The first book shows Jeremiah preaching the message of repentance to a stone-hearted people, and dealing with the painful rejection by his people of both him and his message. This is where the “confessions” of Jeremiah provide a window into the suffering of the prophet as a result of this message he was called to deliver. These five passages remind ministers that the truth God calls us to deliver to people will not be universally accepted, and that we will face rejection and hostility if we live and do what God would call us to do. One of the most significant examples in the book of Jeremiah that reflects the rejection and pain Jeremiah felt as a result of his mission comes in 15:10-11, where he breaks from the prophecy against Israel to express his own feelings: “Woe to me, my mother, that you have borne me as a man of strife and a man of contention to all the land! I have not lent, nor have men lent money to me. Yet, everyone curses me.” No one asks to give a message of foreboding doom to their own people, to tell their king and nation that the end is near. That is a duty given, not requested. Jeremiah, as a man, is obviously sensitive to the outspoken, hostile criticism. In this passage, it’s also evident that it does get to him; he is deeply affected by how ostracized he has become.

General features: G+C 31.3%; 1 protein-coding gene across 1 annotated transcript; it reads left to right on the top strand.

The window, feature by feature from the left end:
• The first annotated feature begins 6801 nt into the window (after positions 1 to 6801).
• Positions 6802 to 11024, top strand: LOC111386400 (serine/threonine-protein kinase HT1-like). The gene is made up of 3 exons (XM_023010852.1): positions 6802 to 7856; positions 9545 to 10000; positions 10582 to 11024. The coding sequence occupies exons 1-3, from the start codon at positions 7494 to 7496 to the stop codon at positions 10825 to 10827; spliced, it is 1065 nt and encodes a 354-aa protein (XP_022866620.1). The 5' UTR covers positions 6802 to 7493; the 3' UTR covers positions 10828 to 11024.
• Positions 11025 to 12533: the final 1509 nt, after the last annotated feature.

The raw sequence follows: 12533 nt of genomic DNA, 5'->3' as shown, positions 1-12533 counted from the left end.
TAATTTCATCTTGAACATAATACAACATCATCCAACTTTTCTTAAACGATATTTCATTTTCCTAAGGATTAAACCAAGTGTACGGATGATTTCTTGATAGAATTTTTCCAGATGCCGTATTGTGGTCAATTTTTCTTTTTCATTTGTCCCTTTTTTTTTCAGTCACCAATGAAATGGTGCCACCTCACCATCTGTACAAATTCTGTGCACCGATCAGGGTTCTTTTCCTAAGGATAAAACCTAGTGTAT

Rejection and pain breed a sense of self-pity and loneliness within the affected party, but the larger, more noticeable emotion that jumps from this is usually anger and frustration. Jeremiah was not a stranger to this, and the best example of these emotions on display in the book are found within 20:7-10: “…All day long I am an object of laughter; everyone mocks me….Yes, I hear the whisperings of many: Terror on every side! Denounce! Let us denounce him! All those who were my friends are on the watch for any misstep of mine. ‘Perhaps he can be tricked; then we will prevail, and take our revenge on him.’”